Feast-or-famine offense falters in Phillies' NLCS loss

After historic run of production early in postseason, bats hit .179 in 4 losses to D-backs

October 25th, 2023

PHILADELPHIA -- When the Phillies' bats were hot this season, a World Series run almost seemed inevitable. But when they were cold, just qualifying for the postseason seemed like a battle.

True to form, the Phils spent time at both ends of that vast spectrum in their National League Championship Series against the D-backs.

After making home run history while racing out to a two-game series lead, Philadelphia's offense went quiet over the final five games. It fully bottomed out in a season-ending 4-2 loss in Game 7 on Tuesday night at Citizens Bank Park.

Nick Castellanos went 0-for-23 to finish the series. Bryce Harper went 2-for-16 over the final five games, including 0-for-12 in Philadelphia’s four losses. Trea Turner was 2-for-19 (.105) with zero extra-base hits and only one walk from Game 3 onward.

"We just didn't capitalize on opportunities from all standpoints," said Turner, who went 0-for-7 with runners in scoring position in the NLCS, including 0-for-3 in Game 7. "We definitely had our opportunities. We just got beat."

The best chance for both Turner and the Phillies came in the seventh inning, when he stepped to the plate with runners on first and second and only one out. He chased a pair of pitches well off the plate before flying out on an 0-2 pitch.

Harper then stepped in and jumped on a 2-1 fastball that right-handed reliever Kevin Ginkel left over the middle of the plate.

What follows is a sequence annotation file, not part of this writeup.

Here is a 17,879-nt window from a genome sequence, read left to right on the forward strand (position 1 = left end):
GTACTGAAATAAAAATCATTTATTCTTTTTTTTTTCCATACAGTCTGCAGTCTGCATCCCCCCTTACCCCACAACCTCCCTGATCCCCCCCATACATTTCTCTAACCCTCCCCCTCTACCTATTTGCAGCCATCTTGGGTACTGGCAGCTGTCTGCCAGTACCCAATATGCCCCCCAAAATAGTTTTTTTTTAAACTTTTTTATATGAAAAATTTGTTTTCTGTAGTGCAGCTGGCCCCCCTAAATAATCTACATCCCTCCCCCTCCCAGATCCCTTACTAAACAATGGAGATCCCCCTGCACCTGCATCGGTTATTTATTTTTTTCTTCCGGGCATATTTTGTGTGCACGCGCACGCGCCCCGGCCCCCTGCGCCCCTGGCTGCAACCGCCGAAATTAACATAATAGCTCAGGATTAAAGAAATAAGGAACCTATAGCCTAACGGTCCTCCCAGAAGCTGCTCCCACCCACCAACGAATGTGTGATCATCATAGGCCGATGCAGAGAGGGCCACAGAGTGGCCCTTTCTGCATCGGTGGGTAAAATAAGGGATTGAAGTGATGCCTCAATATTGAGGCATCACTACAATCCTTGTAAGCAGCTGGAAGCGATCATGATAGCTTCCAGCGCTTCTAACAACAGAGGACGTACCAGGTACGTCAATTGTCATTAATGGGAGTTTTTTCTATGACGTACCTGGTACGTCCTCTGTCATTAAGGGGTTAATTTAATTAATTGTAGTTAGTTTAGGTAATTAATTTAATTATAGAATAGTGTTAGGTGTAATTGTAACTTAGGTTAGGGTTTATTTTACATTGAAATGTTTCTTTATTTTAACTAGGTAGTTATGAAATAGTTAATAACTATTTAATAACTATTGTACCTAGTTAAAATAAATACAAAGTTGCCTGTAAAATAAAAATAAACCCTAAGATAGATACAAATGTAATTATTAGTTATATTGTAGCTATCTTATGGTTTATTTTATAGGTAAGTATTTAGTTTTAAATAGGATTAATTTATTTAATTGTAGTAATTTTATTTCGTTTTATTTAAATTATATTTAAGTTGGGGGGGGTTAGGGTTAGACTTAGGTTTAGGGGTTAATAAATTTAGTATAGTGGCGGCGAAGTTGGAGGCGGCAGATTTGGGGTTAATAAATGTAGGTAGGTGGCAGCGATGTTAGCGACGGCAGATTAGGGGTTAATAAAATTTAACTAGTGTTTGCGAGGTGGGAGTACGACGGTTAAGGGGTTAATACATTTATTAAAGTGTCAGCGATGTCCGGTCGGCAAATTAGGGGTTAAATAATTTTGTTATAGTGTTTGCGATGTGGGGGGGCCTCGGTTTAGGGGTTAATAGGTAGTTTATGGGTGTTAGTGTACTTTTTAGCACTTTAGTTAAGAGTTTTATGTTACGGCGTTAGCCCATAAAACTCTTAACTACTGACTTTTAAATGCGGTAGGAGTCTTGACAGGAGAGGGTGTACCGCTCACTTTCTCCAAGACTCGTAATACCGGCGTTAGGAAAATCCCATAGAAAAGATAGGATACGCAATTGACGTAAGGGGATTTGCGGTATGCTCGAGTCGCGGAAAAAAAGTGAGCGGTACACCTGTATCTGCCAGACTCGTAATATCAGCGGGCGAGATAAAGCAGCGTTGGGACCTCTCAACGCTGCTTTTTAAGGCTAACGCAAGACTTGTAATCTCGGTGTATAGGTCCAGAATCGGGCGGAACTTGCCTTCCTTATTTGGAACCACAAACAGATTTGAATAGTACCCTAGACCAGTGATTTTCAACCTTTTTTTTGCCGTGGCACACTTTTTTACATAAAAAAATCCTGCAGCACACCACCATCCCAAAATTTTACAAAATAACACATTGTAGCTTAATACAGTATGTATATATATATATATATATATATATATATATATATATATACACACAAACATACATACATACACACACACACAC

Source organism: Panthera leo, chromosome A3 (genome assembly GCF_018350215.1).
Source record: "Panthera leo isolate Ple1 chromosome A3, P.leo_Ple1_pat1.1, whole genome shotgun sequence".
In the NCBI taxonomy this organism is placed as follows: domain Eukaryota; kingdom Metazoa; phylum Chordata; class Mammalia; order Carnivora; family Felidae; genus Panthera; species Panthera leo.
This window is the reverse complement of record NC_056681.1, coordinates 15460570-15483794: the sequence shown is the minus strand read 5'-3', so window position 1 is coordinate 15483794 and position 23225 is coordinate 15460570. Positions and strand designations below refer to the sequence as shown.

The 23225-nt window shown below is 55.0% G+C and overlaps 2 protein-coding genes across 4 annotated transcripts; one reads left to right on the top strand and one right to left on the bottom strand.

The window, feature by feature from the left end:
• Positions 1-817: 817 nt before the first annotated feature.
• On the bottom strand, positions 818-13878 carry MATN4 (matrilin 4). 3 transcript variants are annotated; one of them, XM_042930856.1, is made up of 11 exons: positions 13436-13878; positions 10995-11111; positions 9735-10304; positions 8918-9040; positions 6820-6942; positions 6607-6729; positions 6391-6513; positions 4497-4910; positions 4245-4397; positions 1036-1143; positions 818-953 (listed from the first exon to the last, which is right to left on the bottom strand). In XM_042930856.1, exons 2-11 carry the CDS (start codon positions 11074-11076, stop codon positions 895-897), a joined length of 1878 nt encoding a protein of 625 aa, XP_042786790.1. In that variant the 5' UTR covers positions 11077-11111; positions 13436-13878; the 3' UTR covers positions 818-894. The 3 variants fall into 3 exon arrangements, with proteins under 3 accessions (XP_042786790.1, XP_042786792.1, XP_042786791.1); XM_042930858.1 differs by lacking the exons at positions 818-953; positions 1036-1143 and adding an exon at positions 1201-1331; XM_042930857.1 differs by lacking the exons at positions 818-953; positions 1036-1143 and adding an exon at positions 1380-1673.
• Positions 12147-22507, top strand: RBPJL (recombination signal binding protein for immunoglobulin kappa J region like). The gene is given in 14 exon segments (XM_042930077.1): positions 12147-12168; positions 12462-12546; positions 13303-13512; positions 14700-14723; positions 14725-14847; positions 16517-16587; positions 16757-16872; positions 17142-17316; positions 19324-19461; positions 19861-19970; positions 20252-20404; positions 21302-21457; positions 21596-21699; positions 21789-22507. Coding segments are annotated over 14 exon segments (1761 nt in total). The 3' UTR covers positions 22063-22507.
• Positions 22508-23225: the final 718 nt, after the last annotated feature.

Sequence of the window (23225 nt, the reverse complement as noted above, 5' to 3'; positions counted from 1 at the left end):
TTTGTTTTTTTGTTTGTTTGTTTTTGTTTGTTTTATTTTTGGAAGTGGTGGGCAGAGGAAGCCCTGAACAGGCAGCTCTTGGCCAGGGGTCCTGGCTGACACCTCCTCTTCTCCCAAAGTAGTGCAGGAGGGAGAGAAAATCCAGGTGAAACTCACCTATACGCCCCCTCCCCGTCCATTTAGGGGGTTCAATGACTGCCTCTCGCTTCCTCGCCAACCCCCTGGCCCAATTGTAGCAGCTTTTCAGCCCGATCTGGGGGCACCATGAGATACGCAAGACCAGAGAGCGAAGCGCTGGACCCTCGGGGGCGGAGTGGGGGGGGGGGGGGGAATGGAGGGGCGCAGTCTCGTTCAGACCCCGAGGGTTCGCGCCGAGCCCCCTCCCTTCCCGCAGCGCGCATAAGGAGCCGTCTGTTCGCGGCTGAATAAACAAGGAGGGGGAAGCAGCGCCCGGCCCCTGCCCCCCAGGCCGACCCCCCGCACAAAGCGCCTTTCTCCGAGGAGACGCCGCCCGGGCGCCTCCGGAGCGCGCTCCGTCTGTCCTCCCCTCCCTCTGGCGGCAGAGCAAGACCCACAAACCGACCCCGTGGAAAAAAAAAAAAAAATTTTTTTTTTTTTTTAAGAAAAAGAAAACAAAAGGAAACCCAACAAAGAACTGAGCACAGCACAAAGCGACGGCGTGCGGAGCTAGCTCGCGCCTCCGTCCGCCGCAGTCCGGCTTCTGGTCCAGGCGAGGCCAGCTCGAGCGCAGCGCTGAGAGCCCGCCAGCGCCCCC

“He threw me the pitch I wanted,” Harper said.

The ball jumped off Harper’s bat at an exit velocity of 107.6 mph, per Statcast. But with a towering launch angle of 44 degrees, it was nothing more than a routine inning-ending flyout.

"Man, just not being able to come through in that moment just devastates me personally," Harper said. "I feel like I let my team down and let the city of Philadelphia down as well. That’s a moment I feel like I need to come through."

Just how close was Harper to "Bedlam at the Bank: Part II"?

"I mean, [107 mph] at 44 [degrees]," Harper said. "So he beat my barrel by a tenth of a second, probably."

That was far from the Phillies' only chance. Kyle Schwarber had a leadoff double in the fifth, but never advanced beyond second base. One inning earlier, Castellanos struck out with runners on the corners for the second out. After Brandon Marsh walked, Johan Rojas struck out to strand the bases loaded.

"I had a terrible at-bat," Castellanos said. "Me wanting too much to get the runner in instead of just seeing what the pitcher was going to give me first. And that's on me."

Castellanos closed the NL Division Series by becoming the first player in MLB history with consecutive multihomer games. He homered in Game 1 of the NLCS to join Yankees legend Reggie Jackson (1977) as the only players with five homers in a three-game span in the postseason.

But from that homer onward, Castellanos went 0-for-23 with 11 strikeouts.

"It's terrible, man," Castellanos said. "It's a terrible feeling to just feel like you're locked in and be in a zone like that, then have it just fade away at the wrong time."

Added manager Rob Thomson: "That's Nick. Sometimes from day to day, he might strike out three times one day and hit two home runs the next. ... But he carried us there for a bit. He's a really good hitter, and I'm glad he's on our side."

But it wasn't just Castellanos, Turner or Harper.

As a team, Philadelphia went 4-for-28 (.143) with one extra-base hit (a double) with runners in scoring position in its four losses. The Phils were 1-for-10 in those spots in their season-ending loss.

"We had some opportunities," Thomson said. "1-for-10 with runners in scoring position. But that's baseball. That stuff comes and goes."

It certainly did against Arizona.

In the Phillies' three wins against the D-backs, they hit .300 and scored 24 runs (eight per game) with 12 homers and a 1.009 OPS.

In the four losses, they hit .179 while scoring nine runs (2.3 per game). The Phillies hit only two homers and posted a .559 team OPS in those contests.

“You always want to have the opportunity,” Harper said. “I think a lot of these guys on this team have had those moments, have had those opportunities.

“ … We’ve been in those moments and just didn’t get it done.”